Monday, 10 November 2008

Eggs and sausage and a side of toast- Part 3.

The elusive Bothy, an underground hangout for hipsters, fashion freaks, film critics and a kaleidoscope of like minded avant gardeners with seeds in their pockets and flowers in their mouths.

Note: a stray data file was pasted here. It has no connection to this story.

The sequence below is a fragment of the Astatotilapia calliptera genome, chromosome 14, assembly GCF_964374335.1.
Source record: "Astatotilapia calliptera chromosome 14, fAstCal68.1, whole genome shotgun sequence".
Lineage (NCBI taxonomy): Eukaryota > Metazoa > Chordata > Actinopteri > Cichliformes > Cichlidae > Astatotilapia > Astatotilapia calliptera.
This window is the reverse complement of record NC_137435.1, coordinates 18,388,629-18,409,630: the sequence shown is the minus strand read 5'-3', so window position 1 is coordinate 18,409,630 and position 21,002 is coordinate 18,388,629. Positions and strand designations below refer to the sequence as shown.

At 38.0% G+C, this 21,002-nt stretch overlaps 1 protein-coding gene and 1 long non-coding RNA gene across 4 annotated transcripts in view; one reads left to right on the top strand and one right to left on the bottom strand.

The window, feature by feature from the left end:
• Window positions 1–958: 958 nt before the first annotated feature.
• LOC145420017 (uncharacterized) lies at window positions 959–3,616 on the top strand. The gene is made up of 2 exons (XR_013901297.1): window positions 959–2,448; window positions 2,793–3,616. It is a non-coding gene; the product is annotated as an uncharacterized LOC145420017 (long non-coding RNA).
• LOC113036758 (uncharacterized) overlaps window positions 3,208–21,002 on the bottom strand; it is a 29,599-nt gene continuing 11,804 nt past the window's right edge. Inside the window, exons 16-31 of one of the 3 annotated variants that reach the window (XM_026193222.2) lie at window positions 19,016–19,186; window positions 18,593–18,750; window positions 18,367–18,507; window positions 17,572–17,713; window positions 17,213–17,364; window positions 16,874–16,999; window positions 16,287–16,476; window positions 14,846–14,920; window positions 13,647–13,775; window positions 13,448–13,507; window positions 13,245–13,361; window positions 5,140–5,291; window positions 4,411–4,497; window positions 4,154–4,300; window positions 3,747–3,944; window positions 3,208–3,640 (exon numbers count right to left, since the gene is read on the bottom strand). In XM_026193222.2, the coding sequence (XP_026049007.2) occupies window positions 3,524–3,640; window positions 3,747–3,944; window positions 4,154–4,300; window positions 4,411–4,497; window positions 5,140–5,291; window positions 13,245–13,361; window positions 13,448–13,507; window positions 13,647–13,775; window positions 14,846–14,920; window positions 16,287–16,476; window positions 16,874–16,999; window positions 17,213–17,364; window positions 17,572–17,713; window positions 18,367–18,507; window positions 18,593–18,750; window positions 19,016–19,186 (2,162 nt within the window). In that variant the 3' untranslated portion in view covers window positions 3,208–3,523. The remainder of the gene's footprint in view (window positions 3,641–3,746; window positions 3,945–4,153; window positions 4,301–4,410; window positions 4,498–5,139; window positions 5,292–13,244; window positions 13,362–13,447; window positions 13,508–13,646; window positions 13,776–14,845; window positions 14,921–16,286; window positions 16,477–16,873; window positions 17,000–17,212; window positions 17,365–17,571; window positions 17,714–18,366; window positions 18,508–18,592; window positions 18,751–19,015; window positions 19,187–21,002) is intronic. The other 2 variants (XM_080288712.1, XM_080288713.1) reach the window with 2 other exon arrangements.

A line of wet footprints tracks across the concrete floor where damp leaves have blown before, and now gather under chairs. An outlaw keeps watch over us from beneath a Cezanne print that was given away free in the weekend paper. The outlaw in question is the country music legend Waylon Jennings who sang of good hearted women and them good ol' boys that never meant any harm. Welcome to the Bothy. Old newspapers saved for the interesting articles stack and slump sideways, assorted seed packets, old boots with frayed and broken laces, damp waterproofs hang above our heads like sleeping bats and page marked half finished books slowly germinate words on the fertile floor. Up on a narrow shelf, and directly above the kettle's spout, sits a smart all weather 'Tivoli' radio which appears to be at odds with its cluttered surroundings. Next to a microwave that no longer works is an industrial sized marmalade tub, that rests like a winter store for a family of Paddington Bears, in shadow of a toaster's equivalent of Sizewell B. A mobile heater leans towards the floor on an uneven number of casters where a cobweb gently vibrates in the rising thermals. The forecast in the Bothy is for a rising fug and a deepening edge of damp coats edging slowly in from the east. The salvaged long mirror that hangs by the sink reflects dripping conifers in the yard and on any given day the Bothy plays host to half hourly congregations, kettle steams, laughter and animated conversation. If a menu board did exist for this, my favourite cafe 'of sorts', it would list just the bare necessities like cakes, tea, coffee, homemade jams and college fruits. Visitors often need to stand or sit wherever they can, we operate on an open door policy, although comfort cannot be guaranteed. The internet connection is dodgy, mobile phone reception is iffy and our single land line has mood swings. Aside from this the bonhomie and the camaraderie is just fine. Oh, and if you were thinking of paying us a visit, don't forget to to bring some extra cakes. See you soon!

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